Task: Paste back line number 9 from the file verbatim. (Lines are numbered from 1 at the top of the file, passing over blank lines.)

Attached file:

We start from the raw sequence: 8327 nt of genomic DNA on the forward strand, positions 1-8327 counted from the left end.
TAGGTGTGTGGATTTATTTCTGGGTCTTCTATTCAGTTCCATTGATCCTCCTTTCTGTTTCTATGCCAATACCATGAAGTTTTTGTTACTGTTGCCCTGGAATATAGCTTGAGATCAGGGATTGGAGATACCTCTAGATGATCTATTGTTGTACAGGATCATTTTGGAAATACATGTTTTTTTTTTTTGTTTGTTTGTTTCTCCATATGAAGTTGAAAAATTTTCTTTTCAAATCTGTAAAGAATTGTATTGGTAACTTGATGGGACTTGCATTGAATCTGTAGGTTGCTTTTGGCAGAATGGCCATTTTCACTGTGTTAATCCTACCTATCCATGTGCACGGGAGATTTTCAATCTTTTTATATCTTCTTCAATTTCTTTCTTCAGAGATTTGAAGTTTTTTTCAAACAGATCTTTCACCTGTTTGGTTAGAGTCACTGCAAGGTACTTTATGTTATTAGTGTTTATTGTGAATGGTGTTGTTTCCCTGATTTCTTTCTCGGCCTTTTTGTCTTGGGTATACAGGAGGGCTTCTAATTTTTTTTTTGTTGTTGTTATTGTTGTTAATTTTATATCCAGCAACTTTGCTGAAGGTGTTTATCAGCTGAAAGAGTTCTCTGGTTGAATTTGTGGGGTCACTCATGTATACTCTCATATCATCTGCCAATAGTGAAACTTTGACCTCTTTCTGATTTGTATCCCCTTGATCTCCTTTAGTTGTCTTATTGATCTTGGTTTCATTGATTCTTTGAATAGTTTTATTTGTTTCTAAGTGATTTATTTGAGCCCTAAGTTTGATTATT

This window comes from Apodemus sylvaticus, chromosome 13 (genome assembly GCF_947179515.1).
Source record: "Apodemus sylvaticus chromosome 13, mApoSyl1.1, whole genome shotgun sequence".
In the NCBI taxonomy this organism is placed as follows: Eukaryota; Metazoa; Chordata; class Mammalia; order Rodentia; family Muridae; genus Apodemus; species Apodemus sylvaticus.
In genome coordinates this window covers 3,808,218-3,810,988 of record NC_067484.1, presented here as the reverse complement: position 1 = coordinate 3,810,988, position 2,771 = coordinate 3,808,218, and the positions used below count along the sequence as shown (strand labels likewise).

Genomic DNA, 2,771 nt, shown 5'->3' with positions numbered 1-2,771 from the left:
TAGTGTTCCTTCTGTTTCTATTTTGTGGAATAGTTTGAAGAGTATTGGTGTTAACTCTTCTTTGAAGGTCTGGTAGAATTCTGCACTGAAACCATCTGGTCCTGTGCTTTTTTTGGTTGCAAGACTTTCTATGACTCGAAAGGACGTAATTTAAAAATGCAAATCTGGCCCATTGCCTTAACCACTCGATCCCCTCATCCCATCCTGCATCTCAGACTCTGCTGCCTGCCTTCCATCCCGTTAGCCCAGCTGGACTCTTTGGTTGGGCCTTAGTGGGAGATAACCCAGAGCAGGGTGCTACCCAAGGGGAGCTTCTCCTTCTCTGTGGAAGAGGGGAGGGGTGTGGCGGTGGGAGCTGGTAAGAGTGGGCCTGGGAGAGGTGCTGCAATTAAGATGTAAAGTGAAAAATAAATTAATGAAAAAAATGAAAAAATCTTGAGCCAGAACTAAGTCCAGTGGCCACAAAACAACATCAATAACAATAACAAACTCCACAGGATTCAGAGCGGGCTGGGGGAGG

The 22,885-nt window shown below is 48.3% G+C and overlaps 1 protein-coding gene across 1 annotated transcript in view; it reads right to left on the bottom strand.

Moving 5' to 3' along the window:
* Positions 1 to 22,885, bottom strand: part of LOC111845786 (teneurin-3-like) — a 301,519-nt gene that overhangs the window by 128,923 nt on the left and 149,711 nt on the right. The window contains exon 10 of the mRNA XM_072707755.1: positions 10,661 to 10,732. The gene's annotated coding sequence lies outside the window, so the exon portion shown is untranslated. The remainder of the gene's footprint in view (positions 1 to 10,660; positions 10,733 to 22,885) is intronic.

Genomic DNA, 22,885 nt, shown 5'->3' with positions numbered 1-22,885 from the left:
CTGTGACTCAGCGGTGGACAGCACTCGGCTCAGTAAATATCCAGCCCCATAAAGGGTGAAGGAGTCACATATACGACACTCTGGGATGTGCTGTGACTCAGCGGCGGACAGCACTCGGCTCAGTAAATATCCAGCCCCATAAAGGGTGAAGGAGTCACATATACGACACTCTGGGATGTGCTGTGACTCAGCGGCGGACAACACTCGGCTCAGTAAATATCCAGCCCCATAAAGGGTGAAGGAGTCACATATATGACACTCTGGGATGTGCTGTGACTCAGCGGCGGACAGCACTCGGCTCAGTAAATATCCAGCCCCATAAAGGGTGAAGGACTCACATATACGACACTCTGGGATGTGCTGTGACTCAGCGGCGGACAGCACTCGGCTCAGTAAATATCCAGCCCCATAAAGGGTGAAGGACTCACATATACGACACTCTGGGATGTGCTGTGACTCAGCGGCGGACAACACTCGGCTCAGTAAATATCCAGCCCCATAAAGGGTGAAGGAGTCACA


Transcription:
The 22,885-nt window shown below is 48.3% G+C and overlaps 1 protein-coding gene across 1 annotated transcript in view; it reads right to left on the bottom strand.